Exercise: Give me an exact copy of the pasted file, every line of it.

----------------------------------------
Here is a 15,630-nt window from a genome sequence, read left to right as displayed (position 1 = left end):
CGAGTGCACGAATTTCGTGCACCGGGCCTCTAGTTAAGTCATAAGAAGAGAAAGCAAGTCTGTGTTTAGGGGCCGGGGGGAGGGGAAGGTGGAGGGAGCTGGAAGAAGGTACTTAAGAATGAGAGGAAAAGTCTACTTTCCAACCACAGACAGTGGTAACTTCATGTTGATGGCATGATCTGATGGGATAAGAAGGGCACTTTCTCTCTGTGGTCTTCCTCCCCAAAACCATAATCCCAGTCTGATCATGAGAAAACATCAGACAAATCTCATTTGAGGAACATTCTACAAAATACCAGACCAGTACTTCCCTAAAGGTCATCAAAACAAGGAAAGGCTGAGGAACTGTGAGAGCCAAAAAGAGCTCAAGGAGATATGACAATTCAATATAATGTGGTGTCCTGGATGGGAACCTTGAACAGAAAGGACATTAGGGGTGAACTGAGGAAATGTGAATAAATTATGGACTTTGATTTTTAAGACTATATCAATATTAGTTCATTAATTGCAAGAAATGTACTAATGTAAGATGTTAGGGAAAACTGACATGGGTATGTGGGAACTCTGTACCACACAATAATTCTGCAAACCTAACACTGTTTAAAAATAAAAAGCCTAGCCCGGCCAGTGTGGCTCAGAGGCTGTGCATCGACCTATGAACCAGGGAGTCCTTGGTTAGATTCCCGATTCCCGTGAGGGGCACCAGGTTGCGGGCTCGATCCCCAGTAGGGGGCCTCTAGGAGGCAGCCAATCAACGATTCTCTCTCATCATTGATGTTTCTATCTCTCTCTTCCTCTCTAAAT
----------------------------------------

Here is a 15,630-nt window from a genome sequence, read left to right as displayed (position 1 = left end):
CGAGTGCACGAATTTCGTGCACCGGGCCTCTAGTTAAGTCATAAGAAGAGAAAGCAAGTCTGTGTTTAGGGGCCGGGGGGAGGGGAAGGTGGAGGGAGCTGGAAGAAGGTACTTAAGAATGAGAGGAAAAGTCTACTTTCCAACCACAGACAGTGGTAACTTCATGTTGATGGCATGATCTGATGGGATAAGAAGGGCACTTTCTCTCTGTGGTCTTCCTCCCCAAAACCATAATCCCAGTCTGATCATGAGAAAACATCAGACAAATCTCATTTGAGGAACATTCTACAAAATACCAGACCAGTACTTCCCTAAAGGTCATCAAAACAAGGAAAGGCTGAGGAACTGTGAGAGCCAAAAAGAGCTCAAGGAGATATGACAATTCAATATAATGTGGTGTCCTGGATGGGAACCTTGAACAGAAAGGACATTAGGGGTGAACTGAGGAAATGTGAATAAATTATGGACTTTGATTTTTAAGACTATATCAATATTAGTTCATTAATTGCAAGAAATGTACTAATGTAAGATGTTAGGGAAAACTGACATGGGTATGTGGGAACTCTGTACCACACAATAATTCTGCAAACCTAACACTGTTTAAAAATAAAAAGCCTAGCCCGGCCAGTGTGGCTCAGAGGCTGTGCATCGACCTATGAACCAGGGAGTCCTTGGTTAGATTCCCGATTCCCGTGAGGGGCACCAGGTTGCGGGCTCGATCCCCAGTAGGGGGCCTCTAGGAGGCAGCCAATCAACGATTCTCTCTCATCATTGATGTTTCTATCTCTCTCTTCCTCTCTAAAT